House moves vs Sereno hit; Palace hands off
MANILA, Philippines–Even as Malacañang distanced itself from some of its congressional allies’ threat to impeach Chief Justice Maria Lourdes Sereno, court employees on Thursday slammed the House of Representatives’ ouster move. Sen. Francis Escudero said it could be part of the Aquino administration’s retaliation against the high court.
But still, there’s no excuse for Sereno and the justices not to explain the alleged misuse of the Judiciary Development Fund (JDF), said Escudero, chair of the Senate finance committee.
“The executive [branch] has no participation in whatever move pertaining to impeachment,” Communications Secretary Herminio Coloma told reporters.
The court employees defended the JDF, a source of allowances that they said came from their own hard work through the collection of fees and even the bulk sale of excess copies of court documents to junk shops.
Jojo Guerrero, president of the Judiciary Employees Association of the Philippines (Judea), said the impeachment threat seemed to be aimed at influencing how the high court would decide on Malacañang’s appeal to the ruling that nullified the Disbursement Acceleration Program (DAP).
The high court declared the program unconstitutional on July 1, prompting President Aquino to warn of a collision between the coequal executive and judiciary branches.
Soon after, Iloilo Rep. Niel Tupas Jr. launched a probe of the JDF, which he described as the judiciary’s pork barrel, with the goal of abolishing the fund.
Last November, amid public outrage over the misuse of the Priority Development Assistance Fund (PDAF), the Supreme Court declared it unconstitutional. The PDAF was a source of kickbacks for lawmakers.
“What we feel is that this (impeachment threat) is to indirectly or even directly pressure the Chief Justice, to influence how she will decide on their case, their MR (motion for reconsideration),” Guerrero said.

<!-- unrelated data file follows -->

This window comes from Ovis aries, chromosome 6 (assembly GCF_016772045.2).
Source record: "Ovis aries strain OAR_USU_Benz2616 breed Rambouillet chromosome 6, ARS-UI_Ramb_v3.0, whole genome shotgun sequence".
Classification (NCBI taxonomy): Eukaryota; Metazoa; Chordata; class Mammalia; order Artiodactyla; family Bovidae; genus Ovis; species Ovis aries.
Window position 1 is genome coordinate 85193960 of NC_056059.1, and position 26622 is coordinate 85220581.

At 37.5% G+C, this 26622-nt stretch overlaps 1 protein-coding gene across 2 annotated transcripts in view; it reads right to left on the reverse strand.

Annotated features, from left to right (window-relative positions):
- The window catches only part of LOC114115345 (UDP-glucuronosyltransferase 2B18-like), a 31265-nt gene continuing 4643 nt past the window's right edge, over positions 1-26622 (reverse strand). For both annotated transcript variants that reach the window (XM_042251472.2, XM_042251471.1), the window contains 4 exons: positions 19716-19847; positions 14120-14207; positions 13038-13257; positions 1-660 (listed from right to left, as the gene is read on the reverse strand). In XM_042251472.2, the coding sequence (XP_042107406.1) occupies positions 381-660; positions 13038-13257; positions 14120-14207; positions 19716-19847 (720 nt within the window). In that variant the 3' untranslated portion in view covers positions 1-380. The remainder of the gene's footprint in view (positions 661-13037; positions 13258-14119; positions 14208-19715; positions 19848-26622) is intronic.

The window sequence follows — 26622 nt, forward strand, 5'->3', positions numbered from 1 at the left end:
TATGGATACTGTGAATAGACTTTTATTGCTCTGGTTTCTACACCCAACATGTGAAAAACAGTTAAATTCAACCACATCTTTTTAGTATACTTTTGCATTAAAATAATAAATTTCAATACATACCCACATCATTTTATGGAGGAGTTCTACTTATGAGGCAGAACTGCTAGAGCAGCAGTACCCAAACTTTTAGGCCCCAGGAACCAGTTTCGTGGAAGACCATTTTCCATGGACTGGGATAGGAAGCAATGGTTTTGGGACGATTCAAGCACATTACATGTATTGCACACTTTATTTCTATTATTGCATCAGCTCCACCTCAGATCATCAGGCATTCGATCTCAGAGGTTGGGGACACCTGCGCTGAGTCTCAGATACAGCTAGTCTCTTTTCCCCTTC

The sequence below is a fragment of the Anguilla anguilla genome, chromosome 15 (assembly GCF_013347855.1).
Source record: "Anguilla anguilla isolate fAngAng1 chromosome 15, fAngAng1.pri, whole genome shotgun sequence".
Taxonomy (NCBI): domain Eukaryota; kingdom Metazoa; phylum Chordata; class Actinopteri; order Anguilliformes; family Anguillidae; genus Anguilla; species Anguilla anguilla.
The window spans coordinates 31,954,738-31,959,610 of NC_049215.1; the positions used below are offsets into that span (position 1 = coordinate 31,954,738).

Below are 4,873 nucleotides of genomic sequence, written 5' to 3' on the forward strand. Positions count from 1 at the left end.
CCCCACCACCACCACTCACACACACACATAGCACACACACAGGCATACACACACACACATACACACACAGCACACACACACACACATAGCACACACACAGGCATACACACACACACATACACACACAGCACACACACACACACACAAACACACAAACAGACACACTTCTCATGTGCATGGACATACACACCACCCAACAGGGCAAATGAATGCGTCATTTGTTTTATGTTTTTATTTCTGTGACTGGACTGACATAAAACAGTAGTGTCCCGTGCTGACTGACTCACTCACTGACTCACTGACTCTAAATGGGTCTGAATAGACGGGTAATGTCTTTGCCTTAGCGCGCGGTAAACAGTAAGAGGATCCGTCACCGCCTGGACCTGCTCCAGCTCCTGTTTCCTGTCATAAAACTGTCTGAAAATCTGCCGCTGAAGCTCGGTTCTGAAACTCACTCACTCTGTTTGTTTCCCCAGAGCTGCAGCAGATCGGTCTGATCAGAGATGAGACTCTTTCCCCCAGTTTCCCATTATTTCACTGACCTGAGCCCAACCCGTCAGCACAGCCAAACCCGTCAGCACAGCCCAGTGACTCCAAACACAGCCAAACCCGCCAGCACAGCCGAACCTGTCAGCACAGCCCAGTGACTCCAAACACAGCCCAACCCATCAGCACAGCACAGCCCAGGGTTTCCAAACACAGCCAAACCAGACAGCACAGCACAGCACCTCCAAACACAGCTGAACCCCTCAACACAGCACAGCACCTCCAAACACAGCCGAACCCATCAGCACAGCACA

“They are saying they want her impeached even without data, without an investigation. We feel that if you’re saying that even without evidence, you’re threatening [the Chief Justice],” he told the Inquirer.
On Wednesday, several lawmakers said Sereno could be held accountable for corrupt practices and betrayal of public trust in connection with allegedly questionable disbursements of the JDF, including purchases of motorcycles, computers and handguns.
The threat came a day after the Chief Justice declined an invitation to appear in the Tupas-led House committee on justice’s inquiry into the JDF.
In a letter to Speaker Feliciano Belmonte, Sereno said it “might be premature” and “inappropriate” for her to appear in the hearing, reminding the House of judicial independence and what is supposed to be a harmonious relationship between coequal branches.
At a Senate press forum, Escudero said the timing of the threat to impeach Sereno was bad.
“Although that appears to be a retaliatory act, if there’s an issue that should be explained. After all, no one is above the law,” the senator said. “The issues and the principles of accountability and transparency apply to all even to the Supreme Court, even to the Chief Justice as it does with the President and all of us.”
Escudero, however, recognized Sereno’s prerogative to skip the hearing.
The militant group Bagong Alyansang Makabayan (Bayan), among the petitioners against the DAP, said the impeachment threat was an “implementation” of Aquino’s July 14 speech, in which he defended the DAP and asserted good faith in enforcing the stimulus program.
“Impeachment threats against Supreme Court justices over the JDF are an obvious attempt to arm-twist the Supreme Court to change its decision on the DAP… The system is so rotten that lawmakers who benefited from the DAP are now threatening the justices who voided the practices under the DAP,” said Bayan secretary general Renato Reyes Jr.